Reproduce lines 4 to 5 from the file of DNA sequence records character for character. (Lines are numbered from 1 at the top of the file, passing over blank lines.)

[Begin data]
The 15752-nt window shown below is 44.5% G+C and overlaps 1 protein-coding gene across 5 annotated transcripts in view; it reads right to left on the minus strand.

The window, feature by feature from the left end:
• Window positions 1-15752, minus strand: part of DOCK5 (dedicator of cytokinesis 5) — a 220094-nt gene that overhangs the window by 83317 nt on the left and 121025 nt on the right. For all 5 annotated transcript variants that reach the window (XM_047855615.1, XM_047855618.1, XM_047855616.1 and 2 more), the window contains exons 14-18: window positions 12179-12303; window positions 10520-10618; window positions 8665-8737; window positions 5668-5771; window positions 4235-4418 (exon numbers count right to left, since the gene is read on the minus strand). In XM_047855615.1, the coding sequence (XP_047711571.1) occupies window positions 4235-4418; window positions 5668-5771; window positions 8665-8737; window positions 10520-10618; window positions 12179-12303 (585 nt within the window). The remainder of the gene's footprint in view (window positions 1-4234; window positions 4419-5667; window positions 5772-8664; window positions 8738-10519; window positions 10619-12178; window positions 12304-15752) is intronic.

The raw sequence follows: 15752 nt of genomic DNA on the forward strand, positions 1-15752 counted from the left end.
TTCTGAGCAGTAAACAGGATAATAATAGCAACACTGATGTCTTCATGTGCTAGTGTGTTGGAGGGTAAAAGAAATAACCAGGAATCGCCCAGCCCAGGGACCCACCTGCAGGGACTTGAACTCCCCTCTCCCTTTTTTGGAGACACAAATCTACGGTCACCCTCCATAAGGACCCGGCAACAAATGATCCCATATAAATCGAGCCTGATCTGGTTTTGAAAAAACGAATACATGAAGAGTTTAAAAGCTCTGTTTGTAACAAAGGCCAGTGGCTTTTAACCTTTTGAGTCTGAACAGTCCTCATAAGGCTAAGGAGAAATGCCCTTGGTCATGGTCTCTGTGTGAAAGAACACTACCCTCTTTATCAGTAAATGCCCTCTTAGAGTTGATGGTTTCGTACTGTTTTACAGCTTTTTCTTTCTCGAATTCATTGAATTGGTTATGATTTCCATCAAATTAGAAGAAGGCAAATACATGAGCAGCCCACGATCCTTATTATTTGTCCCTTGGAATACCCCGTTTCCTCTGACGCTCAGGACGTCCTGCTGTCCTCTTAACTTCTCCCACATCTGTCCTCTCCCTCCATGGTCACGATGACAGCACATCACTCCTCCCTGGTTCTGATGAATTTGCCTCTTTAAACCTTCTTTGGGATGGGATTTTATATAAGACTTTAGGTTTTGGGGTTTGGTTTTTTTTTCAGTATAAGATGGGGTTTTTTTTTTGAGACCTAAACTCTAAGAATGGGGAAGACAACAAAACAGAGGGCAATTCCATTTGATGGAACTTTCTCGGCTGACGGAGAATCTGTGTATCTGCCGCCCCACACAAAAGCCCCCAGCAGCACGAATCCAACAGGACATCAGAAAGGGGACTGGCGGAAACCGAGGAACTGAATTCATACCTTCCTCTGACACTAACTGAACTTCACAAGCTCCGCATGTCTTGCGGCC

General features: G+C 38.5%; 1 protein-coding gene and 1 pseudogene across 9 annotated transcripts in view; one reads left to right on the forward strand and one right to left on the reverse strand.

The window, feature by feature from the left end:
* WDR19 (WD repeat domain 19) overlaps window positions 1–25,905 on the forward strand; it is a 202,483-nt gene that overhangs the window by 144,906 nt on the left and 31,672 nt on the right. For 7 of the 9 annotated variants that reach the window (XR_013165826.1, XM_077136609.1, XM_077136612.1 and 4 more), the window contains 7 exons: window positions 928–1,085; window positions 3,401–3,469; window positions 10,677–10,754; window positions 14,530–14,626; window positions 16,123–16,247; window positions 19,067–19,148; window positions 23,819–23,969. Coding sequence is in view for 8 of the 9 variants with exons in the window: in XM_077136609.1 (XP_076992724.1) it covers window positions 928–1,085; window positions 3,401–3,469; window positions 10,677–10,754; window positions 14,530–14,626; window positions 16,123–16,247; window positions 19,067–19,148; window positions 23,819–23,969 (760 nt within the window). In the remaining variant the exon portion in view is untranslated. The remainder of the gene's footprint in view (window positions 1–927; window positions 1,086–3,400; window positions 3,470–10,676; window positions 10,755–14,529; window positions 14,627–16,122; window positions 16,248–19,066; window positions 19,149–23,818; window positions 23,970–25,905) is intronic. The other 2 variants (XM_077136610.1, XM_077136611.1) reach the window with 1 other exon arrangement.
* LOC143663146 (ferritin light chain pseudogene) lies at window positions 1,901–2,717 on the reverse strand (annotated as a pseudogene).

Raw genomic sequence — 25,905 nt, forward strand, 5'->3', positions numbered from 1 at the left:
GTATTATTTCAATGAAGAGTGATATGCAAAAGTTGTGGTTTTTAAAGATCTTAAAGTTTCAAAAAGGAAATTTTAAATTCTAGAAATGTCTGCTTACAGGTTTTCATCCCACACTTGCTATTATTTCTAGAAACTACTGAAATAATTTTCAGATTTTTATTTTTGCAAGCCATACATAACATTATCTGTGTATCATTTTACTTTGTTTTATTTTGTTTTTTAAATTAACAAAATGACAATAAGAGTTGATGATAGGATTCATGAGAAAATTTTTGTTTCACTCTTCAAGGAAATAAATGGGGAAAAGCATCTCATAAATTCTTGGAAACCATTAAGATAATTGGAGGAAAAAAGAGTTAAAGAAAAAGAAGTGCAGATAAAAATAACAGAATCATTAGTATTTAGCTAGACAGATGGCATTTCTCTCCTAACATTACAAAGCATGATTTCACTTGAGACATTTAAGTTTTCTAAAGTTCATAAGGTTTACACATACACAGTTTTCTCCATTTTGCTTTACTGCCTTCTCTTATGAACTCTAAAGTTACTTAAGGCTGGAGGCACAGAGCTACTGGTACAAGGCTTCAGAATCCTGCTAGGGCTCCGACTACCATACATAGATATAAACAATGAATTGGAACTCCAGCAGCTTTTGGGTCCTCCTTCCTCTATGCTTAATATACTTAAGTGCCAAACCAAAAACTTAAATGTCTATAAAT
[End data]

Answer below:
The raw sequence follows: 15752 nt of genomic DNA on the forward strand, positions 1-15752 counted from the left end.
TTCTGAGCAGTAAACAGGATAATAATAGCAACACTGATGTCTTCATGTGCTAGTGTGTTGGAGGGTAAAAGAAATAACCAGGAATCGCCCAGCCCAGGGACCCACCTGCAGGGACTTGAACTCCCCTCTCCCTTTTTTGGAGACACAAATCTACGGTCACCCTCCATAAGGACCCGGCAACAAATGATCCCATATAAATCGAGCCTGATCTGGTTTTGAAAAAACGAATACATGAAGAGTTTAAAAGCTCTGTTTGTAACAAAGGCCAGTGGCTTTTAACCTTTTGAGTCTGAACAGTCCTCATAAGGCTAAGGAGAAATGCCCTTGGTCATGGTCTCTGTGTGAAAGAACACTACCCTCTTTATCAGTAAATGCCCTCTTAGAGTTGATGGTTTCGTACTGTTTTACAGCTTTTTCTTTCTCGAATTCATTGAATTGGTTATGATTTCCATCAAATTAGAAGAAGGCAAATACATGAGCAGCCCACGATCCTTATTATTTGTCCCTTGGAATACCCCGTTTCCTCTGACGCTCAGGACGTCCTGCTGTCCTCTTAACTTCTCCCACATCTGTCCTCTCCCTCCATGGTCACGATGACAGCACATCACTCCTCCCTGGTTCTGATGAATTTGCCTCTTTAAACCTTCTTTGGGATGGGATTTTATATAAGACTTTAGGTTTTGGGGTTTGGTTTTTTTTTCAGTATAAGATGGGGTTTTTTTTTTGAGACCTAAACTCTAAGAATGGGGAAGACAACAAAACAGAGGGCAATTCCATTTGATGGAACTTTCTCGGCTGACGGAGAATCTGTGTATCTGCCGCCCCACACAAAAGCCCCCAGCAGCACGAATCCAACAGGACATCAGAAAGGGGACTGGCGGAAACCGAGGAACTGAATTCATACCTTCCTCTGACACTAACTGAACTTCACAAGCTCCGCATGTCTTGCGGCC